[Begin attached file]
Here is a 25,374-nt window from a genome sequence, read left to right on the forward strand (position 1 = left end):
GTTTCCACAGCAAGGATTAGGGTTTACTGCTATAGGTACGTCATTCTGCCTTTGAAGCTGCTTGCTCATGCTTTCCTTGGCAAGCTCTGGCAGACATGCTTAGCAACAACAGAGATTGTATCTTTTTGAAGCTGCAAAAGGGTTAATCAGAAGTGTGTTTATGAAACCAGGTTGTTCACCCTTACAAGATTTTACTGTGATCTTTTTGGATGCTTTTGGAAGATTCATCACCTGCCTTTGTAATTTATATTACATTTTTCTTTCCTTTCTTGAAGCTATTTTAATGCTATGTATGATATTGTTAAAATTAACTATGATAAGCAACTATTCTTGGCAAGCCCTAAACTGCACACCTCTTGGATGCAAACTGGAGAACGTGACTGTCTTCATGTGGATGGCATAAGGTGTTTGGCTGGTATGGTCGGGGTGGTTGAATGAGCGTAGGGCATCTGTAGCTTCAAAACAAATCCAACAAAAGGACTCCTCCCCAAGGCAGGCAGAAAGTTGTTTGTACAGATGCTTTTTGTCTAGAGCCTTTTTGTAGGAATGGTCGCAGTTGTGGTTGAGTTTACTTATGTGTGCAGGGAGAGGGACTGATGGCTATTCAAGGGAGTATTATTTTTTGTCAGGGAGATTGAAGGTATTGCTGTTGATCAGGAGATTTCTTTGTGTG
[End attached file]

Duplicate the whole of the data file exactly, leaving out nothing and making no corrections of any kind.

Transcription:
Here is a 25,374-nt window from a genome sequence, read left to right on the forward strand (position 1 = left end):
GTTTCCACAGCAAGGATTAGGGTTTACTGCTATAGGTACGTCATTCTGCCTTTGAAGCTGCTTGCTCATGCTTTCCTTGGCAAGCTCTGGCAGACATGCTTAGCAACAACAGAGATTGTATCTTTTTGAAGCTGCAAAAGGGTTAATCAGAAGTGTGTTTATGAAACCAGGTTGTTCACCCTTACAAGATTTTACTGTGATCTTTTTGGATGCTTTTGGAAGATTCATCACCTGCCTTTGTAATTTATATTACATTTTTCTTTCCTTTCTTGAAGCTATTTTAATGCTATGTATGATATTGTTAAAATTAACTATGATAAGCAACTATTCTTGGCAAGCCCTAAACTGCACACCTCTTGGATGCAAACTGGAGAACGTGACTGTCTTCATGTGGATGGCATAAGGTGTTTGGCTGGTATGGTCGGGGTGGTTGAATGAGCGTAGGGCATCTGTAGCTTCAAAACAAATCCAACAAAAGGACTCCTCCCCAAGGCAGGCAGAAAGTTGTTTGTACAGATGCTTTTTGTCTAGAGCCTTTTTGTAGGAATGGTCGCAGTTGTGGTTGAGTTTACTTATGTGTGCAGGGAGAGGGACTGATGGCTATTCAAGGGAGTATTATTTTTTGTCAGGGAGATTGAAGGTATTGCTGTTGATCAGGAGATTTCTTTGTGTG